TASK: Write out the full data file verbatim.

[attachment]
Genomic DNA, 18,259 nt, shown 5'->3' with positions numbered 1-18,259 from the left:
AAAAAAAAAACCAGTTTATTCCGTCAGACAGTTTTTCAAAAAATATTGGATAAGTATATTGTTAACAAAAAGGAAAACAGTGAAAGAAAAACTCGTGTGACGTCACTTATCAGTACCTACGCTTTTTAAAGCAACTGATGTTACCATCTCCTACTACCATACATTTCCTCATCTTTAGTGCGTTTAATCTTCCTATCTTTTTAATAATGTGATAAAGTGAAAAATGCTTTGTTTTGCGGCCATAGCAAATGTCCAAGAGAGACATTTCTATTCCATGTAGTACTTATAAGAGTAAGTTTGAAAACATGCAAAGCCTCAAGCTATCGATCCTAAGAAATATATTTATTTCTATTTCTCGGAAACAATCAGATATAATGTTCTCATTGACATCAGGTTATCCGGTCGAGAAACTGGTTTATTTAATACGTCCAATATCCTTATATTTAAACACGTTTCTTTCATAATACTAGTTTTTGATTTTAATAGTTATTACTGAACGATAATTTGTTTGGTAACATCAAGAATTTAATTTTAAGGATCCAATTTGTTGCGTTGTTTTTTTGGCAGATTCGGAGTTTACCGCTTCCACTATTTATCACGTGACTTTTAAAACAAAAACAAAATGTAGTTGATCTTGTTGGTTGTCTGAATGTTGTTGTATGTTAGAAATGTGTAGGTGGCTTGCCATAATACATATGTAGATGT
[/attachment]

Genomic DNA, 18,259 nt, shown 5'->3' with positions numbered 1-18,259 from the left:
AAAAAAAAAACCAGTTTATTCCGTCAGACAGTTTTTCAAAAAATATTGGATAAGTATATTGTTAACAAAAAGGAAAACAGTGAAAGAAAAACTCGTGTGACGTCACTTATCAGTACCTACGCTTTTTAAAGCAACTGATGTTACCATCTCCTACTACCATACATTTCCTCATCTTTAGTGCGTTTAATCTTCCTATCTTTTTAATAATGTGATAAAGTGAAAAATGCTTTGTTTTGCGGCCATAGCAAATGTCCAAGAGAGACATTTCTATTCCATGTAGTACTTATAAGAGTAAGTTTGAAAACATGCAAAGCCTCAAGCTATCGATCCTAAGAAATATATTTATTTCTATTTCTCGGAAACAATCAGATATAATGTTCTCATTGACATCAGGTTATCCGGTCGAGAAACTGGTTTATTTAATACGTCCAATATCCTTATATTTAAACACGTTTCTTTCATAATACTAGTTTTTGATTTTAATAGTTATTACTGAACGATAATTTGTTTGGTAACATCAAGAATTTAATTTTAAGGATCCAATTTGTTGCGTTGTTTTTTTGGCAGATTCGGAGTTTACCGCTTCCACTATTTATCACGTGACTTTTAAAACAAAAACAAAATGTAGTTGATCTTGTTGGTTGTCTGAATGTTGTTGTATGTTAGAAATGTGTAGGTGGCTTGCCATAATACATATGTAGATGT